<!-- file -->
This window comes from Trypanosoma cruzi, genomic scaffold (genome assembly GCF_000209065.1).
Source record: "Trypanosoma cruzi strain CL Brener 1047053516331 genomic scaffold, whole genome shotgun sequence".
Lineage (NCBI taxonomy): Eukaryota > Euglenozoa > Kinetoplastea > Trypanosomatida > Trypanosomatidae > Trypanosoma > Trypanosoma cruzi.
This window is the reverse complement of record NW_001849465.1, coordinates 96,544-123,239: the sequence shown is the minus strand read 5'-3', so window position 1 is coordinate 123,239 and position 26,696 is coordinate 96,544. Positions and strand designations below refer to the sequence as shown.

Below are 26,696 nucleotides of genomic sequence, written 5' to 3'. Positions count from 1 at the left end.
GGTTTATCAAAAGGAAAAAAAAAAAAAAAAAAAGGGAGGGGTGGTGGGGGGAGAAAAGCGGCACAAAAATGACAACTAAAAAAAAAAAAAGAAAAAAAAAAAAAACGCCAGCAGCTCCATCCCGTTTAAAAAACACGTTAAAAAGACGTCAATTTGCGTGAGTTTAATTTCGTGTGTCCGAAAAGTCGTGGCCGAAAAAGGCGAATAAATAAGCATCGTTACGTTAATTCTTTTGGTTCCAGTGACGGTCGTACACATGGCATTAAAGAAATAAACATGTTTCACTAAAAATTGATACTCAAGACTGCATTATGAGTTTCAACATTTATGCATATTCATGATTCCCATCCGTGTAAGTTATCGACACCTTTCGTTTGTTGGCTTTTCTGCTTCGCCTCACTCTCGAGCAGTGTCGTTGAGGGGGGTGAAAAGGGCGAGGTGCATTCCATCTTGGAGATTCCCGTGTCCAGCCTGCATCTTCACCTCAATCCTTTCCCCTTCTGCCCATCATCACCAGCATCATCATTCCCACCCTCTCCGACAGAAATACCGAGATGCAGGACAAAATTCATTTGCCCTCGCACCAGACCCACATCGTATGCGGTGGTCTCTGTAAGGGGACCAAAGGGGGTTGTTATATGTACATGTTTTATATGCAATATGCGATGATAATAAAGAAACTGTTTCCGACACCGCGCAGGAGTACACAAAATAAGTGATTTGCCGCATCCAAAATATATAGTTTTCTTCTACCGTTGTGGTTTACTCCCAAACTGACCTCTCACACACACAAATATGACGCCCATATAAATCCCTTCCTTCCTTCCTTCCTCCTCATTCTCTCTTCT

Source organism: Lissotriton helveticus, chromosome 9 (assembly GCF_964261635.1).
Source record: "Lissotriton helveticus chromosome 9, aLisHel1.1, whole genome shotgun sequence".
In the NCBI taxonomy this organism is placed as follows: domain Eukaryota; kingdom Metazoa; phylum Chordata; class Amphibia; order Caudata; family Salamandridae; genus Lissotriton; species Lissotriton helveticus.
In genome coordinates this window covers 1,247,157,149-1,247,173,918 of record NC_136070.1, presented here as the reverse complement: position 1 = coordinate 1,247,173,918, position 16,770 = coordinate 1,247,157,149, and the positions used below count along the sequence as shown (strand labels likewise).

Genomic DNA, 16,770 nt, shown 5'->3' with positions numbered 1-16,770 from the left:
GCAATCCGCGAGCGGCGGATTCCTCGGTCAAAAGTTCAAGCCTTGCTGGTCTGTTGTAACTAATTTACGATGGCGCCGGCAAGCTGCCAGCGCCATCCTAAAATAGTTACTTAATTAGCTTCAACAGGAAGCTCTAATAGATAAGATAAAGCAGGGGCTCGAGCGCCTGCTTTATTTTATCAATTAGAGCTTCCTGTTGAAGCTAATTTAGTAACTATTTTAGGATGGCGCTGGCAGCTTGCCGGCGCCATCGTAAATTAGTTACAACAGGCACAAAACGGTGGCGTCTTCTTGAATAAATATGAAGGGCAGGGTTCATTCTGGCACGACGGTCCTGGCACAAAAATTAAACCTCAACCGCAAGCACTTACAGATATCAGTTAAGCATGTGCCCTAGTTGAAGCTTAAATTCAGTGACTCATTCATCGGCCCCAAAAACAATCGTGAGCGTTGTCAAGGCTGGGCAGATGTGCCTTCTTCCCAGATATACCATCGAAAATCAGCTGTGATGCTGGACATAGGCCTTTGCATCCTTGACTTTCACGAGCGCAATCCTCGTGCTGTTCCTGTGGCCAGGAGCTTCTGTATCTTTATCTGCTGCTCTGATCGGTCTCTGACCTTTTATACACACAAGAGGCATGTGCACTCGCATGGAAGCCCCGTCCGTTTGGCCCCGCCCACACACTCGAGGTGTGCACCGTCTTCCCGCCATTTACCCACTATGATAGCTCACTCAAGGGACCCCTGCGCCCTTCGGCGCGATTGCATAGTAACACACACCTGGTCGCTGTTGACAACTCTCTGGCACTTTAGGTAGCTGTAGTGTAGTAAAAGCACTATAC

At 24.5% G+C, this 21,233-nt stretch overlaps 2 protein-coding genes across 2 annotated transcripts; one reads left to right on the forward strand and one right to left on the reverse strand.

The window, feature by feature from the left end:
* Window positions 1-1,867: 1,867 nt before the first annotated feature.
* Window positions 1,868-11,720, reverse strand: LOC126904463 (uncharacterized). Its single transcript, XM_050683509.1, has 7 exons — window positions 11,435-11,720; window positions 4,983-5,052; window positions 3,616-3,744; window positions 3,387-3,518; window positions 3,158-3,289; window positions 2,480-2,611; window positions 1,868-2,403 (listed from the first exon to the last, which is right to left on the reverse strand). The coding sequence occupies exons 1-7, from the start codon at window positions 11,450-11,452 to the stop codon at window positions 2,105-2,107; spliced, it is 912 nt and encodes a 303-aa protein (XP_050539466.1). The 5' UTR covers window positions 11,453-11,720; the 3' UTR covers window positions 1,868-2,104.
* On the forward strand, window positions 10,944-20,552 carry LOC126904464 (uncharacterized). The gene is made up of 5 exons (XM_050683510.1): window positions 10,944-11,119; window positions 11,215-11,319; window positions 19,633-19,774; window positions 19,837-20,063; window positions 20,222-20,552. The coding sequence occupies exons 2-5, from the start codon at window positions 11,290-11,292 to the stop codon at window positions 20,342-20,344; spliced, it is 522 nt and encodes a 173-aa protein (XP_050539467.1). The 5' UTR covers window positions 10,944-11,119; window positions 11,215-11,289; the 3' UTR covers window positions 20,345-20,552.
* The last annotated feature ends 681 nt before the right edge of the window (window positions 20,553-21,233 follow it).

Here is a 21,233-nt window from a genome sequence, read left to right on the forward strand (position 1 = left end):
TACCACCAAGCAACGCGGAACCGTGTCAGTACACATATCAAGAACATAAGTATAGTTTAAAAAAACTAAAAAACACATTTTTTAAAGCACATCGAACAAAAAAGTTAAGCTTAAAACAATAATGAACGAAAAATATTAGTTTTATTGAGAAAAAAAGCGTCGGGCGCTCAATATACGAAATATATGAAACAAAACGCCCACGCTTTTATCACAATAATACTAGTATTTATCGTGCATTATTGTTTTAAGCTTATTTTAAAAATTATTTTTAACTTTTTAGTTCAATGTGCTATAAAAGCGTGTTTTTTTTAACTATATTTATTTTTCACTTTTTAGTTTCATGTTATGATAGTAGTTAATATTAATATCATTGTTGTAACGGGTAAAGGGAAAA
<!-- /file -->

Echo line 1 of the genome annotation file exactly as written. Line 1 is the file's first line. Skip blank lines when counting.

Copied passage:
This window comes from Trypanosoma cruzi, genomic scaffold (genome assembly GCF_000209065.1).